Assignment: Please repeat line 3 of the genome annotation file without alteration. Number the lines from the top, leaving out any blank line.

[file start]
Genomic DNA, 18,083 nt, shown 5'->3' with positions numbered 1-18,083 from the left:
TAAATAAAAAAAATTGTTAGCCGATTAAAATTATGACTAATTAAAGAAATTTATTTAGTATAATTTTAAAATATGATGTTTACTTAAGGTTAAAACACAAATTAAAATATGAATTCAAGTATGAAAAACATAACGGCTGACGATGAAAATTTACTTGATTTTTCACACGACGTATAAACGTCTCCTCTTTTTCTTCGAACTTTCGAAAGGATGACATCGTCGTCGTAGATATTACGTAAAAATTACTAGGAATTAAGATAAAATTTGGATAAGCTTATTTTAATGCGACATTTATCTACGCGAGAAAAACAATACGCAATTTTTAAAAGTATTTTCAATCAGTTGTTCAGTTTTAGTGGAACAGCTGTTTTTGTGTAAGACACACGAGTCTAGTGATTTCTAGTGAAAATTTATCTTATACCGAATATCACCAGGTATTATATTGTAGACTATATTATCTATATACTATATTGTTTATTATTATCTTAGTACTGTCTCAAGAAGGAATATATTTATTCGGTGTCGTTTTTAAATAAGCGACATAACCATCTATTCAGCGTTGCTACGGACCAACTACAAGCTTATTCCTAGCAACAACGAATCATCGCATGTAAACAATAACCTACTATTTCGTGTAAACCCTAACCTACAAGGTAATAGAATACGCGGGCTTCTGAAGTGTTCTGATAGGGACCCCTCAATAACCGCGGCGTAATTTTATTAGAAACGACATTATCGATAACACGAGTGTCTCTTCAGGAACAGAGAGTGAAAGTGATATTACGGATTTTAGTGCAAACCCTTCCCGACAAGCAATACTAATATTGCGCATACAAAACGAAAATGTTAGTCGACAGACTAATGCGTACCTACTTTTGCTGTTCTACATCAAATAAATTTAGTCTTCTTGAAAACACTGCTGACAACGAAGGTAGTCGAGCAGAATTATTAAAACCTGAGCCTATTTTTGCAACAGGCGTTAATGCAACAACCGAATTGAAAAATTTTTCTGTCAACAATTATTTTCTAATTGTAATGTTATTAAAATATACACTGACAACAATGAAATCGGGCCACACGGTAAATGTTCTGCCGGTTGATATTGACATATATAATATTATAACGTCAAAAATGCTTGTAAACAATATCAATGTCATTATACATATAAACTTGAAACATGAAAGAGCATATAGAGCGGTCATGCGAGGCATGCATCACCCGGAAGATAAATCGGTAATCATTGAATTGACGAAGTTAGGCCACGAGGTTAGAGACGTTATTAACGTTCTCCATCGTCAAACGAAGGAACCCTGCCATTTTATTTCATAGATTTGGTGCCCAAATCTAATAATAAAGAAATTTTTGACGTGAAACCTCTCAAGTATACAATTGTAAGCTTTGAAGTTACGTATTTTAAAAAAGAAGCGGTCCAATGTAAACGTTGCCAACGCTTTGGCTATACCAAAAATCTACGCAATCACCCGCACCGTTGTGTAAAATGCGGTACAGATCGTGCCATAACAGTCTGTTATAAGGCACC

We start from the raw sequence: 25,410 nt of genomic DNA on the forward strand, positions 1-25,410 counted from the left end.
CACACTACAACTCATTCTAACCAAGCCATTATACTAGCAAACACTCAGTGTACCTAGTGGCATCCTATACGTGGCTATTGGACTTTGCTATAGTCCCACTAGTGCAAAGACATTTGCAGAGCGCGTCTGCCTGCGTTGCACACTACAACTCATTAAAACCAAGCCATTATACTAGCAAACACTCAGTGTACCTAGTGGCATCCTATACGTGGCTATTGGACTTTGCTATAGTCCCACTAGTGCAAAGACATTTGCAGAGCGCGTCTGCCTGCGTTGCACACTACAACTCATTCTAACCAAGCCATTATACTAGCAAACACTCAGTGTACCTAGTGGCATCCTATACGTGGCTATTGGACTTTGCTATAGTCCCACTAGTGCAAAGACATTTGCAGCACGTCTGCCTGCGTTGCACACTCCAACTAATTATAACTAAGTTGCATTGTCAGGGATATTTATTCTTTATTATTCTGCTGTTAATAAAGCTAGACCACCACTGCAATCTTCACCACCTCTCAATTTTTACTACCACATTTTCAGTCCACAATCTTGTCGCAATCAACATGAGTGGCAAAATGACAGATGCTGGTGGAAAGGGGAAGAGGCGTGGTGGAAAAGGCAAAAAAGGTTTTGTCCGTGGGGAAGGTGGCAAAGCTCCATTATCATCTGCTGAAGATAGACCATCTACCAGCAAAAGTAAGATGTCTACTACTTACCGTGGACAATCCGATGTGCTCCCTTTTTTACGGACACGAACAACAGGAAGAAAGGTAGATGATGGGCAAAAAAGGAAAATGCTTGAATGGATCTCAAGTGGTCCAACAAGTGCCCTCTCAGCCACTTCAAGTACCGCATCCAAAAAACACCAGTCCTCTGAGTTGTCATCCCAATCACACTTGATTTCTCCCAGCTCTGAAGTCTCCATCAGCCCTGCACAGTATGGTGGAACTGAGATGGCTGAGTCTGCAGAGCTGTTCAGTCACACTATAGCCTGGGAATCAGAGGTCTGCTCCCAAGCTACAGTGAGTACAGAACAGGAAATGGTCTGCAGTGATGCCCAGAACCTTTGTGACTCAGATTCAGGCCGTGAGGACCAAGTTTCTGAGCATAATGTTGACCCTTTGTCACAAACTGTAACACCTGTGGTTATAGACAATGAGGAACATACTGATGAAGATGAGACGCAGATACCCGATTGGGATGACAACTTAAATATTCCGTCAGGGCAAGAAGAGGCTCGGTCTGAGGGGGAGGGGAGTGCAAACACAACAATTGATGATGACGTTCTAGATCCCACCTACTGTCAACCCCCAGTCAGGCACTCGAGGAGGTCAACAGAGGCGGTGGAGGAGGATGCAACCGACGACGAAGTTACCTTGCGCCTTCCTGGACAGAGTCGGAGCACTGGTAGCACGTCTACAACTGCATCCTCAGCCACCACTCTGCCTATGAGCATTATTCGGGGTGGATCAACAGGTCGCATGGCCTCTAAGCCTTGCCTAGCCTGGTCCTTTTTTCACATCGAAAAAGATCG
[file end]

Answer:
We start from the raw sequence: 25,410 nt of genomic DNA on the forward strand, positions 1-25,410 counted from the left end.